Premier Jean Charest's opponents have made it clear they will seek to sow divisions in his famously tight-knit caucus as soon as the legislature resumes sitting on Tuesday.
Parti Quebecois Leader Pauline Marois announced she would immediately table a motion the following day calling for a public inquiry into corruption in the construction industry.
In essence, she encouraged a Liberal mutiny.
In a public message to Liberal backbenchers, Marois warned that they have two options: either protect the interests of Quebec voters, or those of the Mafia and the Liberal party.
Marois is challenging Charest to hold a free vote on her motion while also appealing to Liberal backbenchers to join the popular movement demanding an inquiry.
"I am asking Mr. Charest ... to act like a democrat, to liberate the Liberal members from the code of silence that he imposes on them," she told a Quebec City news conference.
"I am imploring the Liberal members: You have to act with full freedom."
Charest's Liberals have up to two years left in their mandate because they were re-elected in late 2008; but that term could be cut short if Charest's party, which has seen several senior members quit recently, loses more members and sees its majority disappear.
The premier appeared to have weathered the worst of the corruption scandals that have been raining down on his province over the last two years.
But his task was complicated last week when an explosive internal report by a government anti-collusion task force was leaked to the media.
It describes a "clandestine universe" well beyond the scale previously imagined, rife with corruption and ties between organized crime, the construction industry and political parties.
Charest has spent the last two years dismissing the need for a public inquiry, arguing that the matter was best left to police.
Last week's revelations were not enough to sway the premier. He brushed aside the idea of holding an inquiry even before having read the task force's report.
Despite his current woes, Charest won't be easily dislodged. His party has maintained near-total unity during eight turbulent years in power.
Chief Government Whip Lucie Charlebois said she doesn't expect that to change following the release of the corruption report.
She dismissed Marois's description of a caucus held in check only by Charest's iron fist. She said the premier allows disagreements behind closed doors, which she said makes it easier for members to toe the party line in public.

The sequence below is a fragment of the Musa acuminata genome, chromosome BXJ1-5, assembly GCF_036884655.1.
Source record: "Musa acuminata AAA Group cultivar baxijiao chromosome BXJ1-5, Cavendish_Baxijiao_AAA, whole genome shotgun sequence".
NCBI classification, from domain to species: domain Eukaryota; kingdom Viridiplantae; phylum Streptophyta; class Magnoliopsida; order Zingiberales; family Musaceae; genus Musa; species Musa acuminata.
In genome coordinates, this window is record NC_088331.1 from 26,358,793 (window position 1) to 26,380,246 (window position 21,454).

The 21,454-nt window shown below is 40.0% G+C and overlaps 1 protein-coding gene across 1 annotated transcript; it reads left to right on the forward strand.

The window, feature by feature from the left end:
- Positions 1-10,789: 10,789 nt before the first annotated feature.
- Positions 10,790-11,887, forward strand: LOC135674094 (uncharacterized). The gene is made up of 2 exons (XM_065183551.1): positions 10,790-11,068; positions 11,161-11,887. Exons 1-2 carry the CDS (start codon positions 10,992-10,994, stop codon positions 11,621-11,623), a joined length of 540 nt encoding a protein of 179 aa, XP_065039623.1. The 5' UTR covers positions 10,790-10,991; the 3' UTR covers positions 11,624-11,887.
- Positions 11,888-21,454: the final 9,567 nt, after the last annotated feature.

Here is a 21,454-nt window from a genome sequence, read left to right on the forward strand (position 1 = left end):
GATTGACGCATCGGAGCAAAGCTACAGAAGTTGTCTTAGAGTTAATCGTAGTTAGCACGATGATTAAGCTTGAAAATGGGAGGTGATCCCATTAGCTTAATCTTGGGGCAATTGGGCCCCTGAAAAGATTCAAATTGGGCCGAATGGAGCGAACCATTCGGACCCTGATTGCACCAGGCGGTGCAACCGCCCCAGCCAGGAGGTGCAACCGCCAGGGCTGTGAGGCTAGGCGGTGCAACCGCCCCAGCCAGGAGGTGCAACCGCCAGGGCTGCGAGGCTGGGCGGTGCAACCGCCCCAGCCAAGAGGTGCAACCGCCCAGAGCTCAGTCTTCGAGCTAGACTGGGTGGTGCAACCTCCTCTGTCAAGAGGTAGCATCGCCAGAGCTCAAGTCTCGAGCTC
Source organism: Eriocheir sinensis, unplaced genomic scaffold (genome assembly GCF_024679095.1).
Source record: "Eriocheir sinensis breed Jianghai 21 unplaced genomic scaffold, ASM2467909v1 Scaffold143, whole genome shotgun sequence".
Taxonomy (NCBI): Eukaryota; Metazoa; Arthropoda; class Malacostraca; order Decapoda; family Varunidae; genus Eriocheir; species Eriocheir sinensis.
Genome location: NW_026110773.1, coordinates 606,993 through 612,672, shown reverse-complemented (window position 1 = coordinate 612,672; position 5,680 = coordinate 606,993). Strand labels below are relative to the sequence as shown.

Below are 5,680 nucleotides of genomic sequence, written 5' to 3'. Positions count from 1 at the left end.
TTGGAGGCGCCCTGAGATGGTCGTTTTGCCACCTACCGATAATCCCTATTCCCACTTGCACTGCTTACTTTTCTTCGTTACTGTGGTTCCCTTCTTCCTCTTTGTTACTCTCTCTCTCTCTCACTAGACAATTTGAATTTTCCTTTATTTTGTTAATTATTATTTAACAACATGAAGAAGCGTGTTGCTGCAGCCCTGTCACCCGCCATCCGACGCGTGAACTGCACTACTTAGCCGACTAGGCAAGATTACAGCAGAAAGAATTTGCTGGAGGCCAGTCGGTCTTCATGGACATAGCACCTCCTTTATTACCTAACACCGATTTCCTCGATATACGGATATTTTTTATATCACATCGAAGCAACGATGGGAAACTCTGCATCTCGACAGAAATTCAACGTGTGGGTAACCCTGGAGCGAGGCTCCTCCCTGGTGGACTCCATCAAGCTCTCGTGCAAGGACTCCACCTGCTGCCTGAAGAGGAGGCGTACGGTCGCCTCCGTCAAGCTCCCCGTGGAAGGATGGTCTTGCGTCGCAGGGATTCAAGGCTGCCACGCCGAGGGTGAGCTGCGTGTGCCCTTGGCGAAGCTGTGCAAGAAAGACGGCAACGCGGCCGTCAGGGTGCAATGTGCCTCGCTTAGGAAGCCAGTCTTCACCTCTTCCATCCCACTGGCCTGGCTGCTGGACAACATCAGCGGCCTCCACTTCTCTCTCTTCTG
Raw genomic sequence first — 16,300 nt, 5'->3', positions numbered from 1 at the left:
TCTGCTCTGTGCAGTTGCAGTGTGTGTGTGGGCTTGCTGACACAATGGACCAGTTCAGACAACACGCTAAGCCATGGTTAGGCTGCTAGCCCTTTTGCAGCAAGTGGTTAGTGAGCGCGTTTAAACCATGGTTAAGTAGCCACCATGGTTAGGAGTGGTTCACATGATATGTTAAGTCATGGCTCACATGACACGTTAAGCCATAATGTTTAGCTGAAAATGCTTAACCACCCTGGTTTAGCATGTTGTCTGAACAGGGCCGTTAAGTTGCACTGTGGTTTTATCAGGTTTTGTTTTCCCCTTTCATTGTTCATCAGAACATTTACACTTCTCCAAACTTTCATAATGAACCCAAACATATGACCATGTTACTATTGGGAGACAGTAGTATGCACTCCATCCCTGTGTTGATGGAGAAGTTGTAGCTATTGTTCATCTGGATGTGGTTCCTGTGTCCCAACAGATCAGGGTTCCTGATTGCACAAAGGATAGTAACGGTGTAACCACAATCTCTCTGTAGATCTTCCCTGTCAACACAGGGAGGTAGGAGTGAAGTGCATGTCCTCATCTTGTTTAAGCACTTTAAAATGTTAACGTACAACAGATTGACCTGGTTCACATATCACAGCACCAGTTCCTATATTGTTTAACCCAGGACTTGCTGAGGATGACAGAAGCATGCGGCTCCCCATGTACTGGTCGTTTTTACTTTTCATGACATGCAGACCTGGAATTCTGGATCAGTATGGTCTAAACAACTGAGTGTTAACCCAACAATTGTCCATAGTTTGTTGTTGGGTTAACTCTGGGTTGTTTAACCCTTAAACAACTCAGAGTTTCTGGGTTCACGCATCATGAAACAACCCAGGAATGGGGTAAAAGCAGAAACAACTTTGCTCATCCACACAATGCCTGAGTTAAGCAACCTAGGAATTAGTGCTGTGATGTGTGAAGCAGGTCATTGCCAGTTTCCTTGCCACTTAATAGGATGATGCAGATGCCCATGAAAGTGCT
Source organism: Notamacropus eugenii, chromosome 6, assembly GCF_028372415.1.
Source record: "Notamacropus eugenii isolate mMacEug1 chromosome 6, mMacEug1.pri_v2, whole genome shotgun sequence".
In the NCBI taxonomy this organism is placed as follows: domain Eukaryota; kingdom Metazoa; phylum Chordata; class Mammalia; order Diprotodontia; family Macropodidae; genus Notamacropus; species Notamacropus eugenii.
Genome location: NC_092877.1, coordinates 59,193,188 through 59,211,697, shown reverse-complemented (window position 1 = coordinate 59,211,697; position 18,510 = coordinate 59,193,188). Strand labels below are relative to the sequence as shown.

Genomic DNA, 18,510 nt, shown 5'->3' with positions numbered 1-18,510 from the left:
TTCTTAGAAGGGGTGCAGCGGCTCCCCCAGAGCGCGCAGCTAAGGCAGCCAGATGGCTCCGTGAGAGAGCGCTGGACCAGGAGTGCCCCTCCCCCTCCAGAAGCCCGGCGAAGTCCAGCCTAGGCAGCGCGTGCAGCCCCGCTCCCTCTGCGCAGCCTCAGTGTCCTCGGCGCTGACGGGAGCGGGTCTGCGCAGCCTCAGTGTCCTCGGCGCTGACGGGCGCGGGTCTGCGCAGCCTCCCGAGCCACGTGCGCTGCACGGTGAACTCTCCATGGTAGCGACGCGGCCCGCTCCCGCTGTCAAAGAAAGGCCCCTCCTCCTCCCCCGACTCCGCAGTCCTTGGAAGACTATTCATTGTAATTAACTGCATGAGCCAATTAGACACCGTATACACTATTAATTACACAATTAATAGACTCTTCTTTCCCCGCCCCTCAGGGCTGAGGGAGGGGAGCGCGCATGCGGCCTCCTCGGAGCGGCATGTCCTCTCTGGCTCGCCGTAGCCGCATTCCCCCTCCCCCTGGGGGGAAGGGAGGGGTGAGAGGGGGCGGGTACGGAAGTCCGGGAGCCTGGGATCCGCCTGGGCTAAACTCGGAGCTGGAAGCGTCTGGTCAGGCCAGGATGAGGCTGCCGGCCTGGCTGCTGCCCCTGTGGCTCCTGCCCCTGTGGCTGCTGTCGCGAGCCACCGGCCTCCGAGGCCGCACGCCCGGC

"We have our discussions in caucus, we have our exchanges in caucus, everybody has a chance to express their opinion," Charlebois said in a recent interview.
"When we finish our discussion it's like a family. A couple can't agree on everything but at a certain point you have to come to a consensus."
Currently the Liberals have 64 seats in the 125-seat legislature, though that includes speaker Jacques Chagnon who only votes in case of a tie. With one seat vacant, the most the opposition can must muster is 60 votes.
There's another, perhaps bigger, challenge for Marois: maintaining unity on her own benches.
Her troubles were underscored Monday when she called a news conference to attack Charest's troops — then cut it short after she faced two awkward questions about the PQ.
The province's sovereigntist movement continued to splinter Monday as a former Parti Quebecois member announced the creation of yet another political party.
With that gesture, the PQ's summer of discontent dragged on into fall. The PQ has been mired in existential debates since five high-profile members quit, ostensibly over Marois' handling of the Quebec City arena file.
Their move appeared to trigger a series of manifestos from sovereigntist fellow travellers calling for an overhaul of the independence project, and with it Quebec's entire political culture.
By the end of summer, around 400 disgruntled sovereigntists had gathered to form their own group, while criticizing the PQ and its leader. That group stopped short of turning itself into a distinct political party.
On the eve of the legislature's return, however, former PQ finance critic Jean-Martin Aussant announced he was forming his own political party, saying sovereigntist voters deserved a stronger vehicle.
"I came to the conclusion that another party was needed to send a clear message to Quebecers that we have to take our future in our hands, that we must become masters of our own destiny again," Aussant, a onetime rising star in the PQ, told a Quebec City news conference.
Aussant's party has been provisionally dubbed "Option nationale."